Dried chiles can be used in everyday dishes to add a little heat and rich red colors!
Dried chiles can be used in everyday dishes to add a little heat and rich red colors!

 

Toasted Chile Salsa

1/4 cup raw pepitas (pumpkin seeds)
1/4 cup ajonjoli (sesame seeds)
24 chile de arbol, stems removed
2 chile guajillo
1/2 tablespoon Mexican oregano
2 cloves garlic, smashed
3/4 cup water
1/4 cup apple cider vinegar
Juice of 1 key lime
salt to taste

 

Toasted Chile Salsa with pumpkin, sesame seeds, oregano
Toasted Chile Salsa with pumpkin, sesame seeds, oregano

 

1. Preheat a comal or griddle pan to medium/low heat for 5 minutes. Add all the chiles, pepitas and ajonjoli to the comal or griddle. When toasting chiles, seeds or nuts, you should never leave unattended because they can burn easily. Toast them for about 5 to 7 minutes, turning as needed. 

2. When the peppers become aromatic and blacken in some spots, they are ready. the sesame seeds and pepitas will also turn slightly brown in color.If you let any of them go too long, they will taste bitter. Before removing ingredients from comal, add the oregano for a minute. 

3. Transfer all of the ingredients to the blender. Add all of the remaining ingredients listed. Blend on high until smooth. You will have to psh ingredients down with a spatula a couple of times to make sure it all blends well. Taste for salt. If you want to thin out the salsa a little more, just add a little more water.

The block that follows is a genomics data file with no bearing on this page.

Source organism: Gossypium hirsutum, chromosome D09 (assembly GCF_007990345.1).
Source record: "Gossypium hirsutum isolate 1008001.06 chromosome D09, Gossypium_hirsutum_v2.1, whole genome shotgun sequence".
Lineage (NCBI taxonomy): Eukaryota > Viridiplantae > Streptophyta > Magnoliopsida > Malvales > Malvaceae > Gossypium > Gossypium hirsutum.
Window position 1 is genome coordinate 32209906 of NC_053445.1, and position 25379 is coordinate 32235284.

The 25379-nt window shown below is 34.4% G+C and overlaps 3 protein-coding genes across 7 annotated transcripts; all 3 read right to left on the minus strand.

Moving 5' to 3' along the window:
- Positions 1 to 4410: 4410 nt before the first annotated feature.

Dried chiles, herbs,nuts and seeds are all essential to an authentic Mexican kitchen.
Dried chiles, herbs,nuts and seeds are all essential to an authentic Mexican kitchen.

 

Salsa Ranchera Estilo La Costeña. I remember going home to L.A. and trips to the Giant Dollar store. Mom would purchase at least 10 jars of La Costeña brand Salsa Ranchera. Not many store bought brands she liked, but this one was delicious! This is my version of the Salsa Ranchera but with chile de arbol instead of jalapeños.

Salsa Ranchera

6 tomatillos, peeled and washed
4 chile ancho
12 to 24 chile de arbol depending on your heat level.
4 cloves garlic
1/4 of a white onion
1/2 teaspoon oregano
1/2 teaspoon cumin
salt to taste

*If using the fresh jalapeño, I would start with at least  4 to 5

Salsa Ranchera

Tips~For my version of this salsa, I prefer to use chile de arbol. I believe the bottled version they use jalapeños.

Salsa RancheraNot the best time for foods photos, in the evening…

Directions

1. Remove the stems and seeds from the chile ancho and just the stems from chile de arbol.

2. Add all of the ingredients, minus the oregano, cumin and salt, to a pot. Cover with water. Bring to a boil, reduce heat and cook for 10 minutes. Remove from heat and let steep for 20 minutes.

3. Drain the water and transfer to the blender. Add the oregano, cumin and salt to taste. Blend on high until smooth.

Salsa Ranchera

Chile de Arbol
Chile de Arbol is my favorite, go to pepper for many of my salsa recipes. It pairs well with tomatillos!

2Salsa Ranchera

 

Toasted Chile de Arbol Hot Sauce, a variation that is prepared with   mostly vinegar and water. I learned how to prepare an Asian style chile sauce a few years back and this is the same method I used to prepare this recipe. I did not add any sugar, but you most certainly can if you like it sweet and spicy. Besides just enjoying it as a hot sauce, I use this as a base for a spicy marinade on seafood or chicken with a little added oil , citrus and more garlic.